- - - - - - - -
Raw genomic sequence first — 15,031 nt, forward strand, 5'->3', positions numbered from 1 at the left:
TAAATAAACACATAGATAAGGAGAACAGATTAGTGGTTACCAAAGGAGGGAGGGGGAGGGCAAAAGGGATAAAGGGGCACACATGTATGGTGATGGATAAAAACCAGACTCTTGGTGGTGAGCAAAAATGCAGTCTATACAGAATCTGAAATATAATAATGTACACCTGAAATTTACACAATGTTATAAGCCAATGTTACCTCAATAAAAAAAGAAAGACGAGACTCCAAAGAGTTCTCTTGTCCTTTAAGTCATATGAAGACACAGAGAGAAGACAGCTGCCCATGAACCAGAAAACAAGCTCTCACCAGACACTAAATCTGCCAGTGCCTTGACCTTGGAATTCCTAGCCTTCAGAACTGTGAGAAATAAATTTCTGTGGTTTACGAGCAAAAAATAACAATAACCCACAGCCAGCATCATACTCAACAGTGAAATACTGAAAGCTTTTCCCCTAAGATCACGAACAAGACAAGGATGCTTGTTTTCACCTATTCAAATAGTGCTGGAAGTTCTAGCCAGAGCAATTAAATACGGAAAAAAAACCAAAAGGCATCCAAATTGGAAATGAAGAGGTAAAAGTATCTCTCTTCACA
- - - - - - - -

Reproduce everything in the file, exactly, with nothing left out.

Raw genomic sequence first — 15,031 nt, forward strand, 5'->3', positions numbered from 1 at the left:
TAAATAAACACATAGATAAGGAGAACAGATTAGTGGTTACCAAAGGAGGGAGGGGGAGGGCAAAAGGGATAAAGGGGCACACATGTATGGTGATGGATAAAAACCAGACTCTTGGTGGTGAGCAAAAATGCAGTCTATACAGAATCTGAAATATAATAATGTACACCTGAAATTTACACAATGTTATAAGCCAATGTTACCTCAATAAAAAAAGAAAGACGAGACTCCAAAGAGTTCTCTTGTCCTTTAAGTCATATGAAGACACAGAGAGAAGACAGCTGCCCATGAACCAGAAAACAAGCTCTCACCAGACACTAAATCTGCCAGTGCCTTGACCTTGGAATTCCTAGCCTTCAGAACTGTGAGAAATAAATTTCTGTGGTTTACGAGCAAAAAATAACAATAACCCACAGCCAGCATCATACTCAACAGTGAAATACTGAAAGCTTTTCCCCTAAGATCACGAACAAGACAAGGATGCTTGTTTTCACCTATTCAAATAGTGCTGGAAGTTCTAGCCAGAGCAATTAAATACGGAAAAAAAACCAAAAGGCATCCAAATTGGAAATGAAGAGGTAAAAGTATCTCTCTTCACA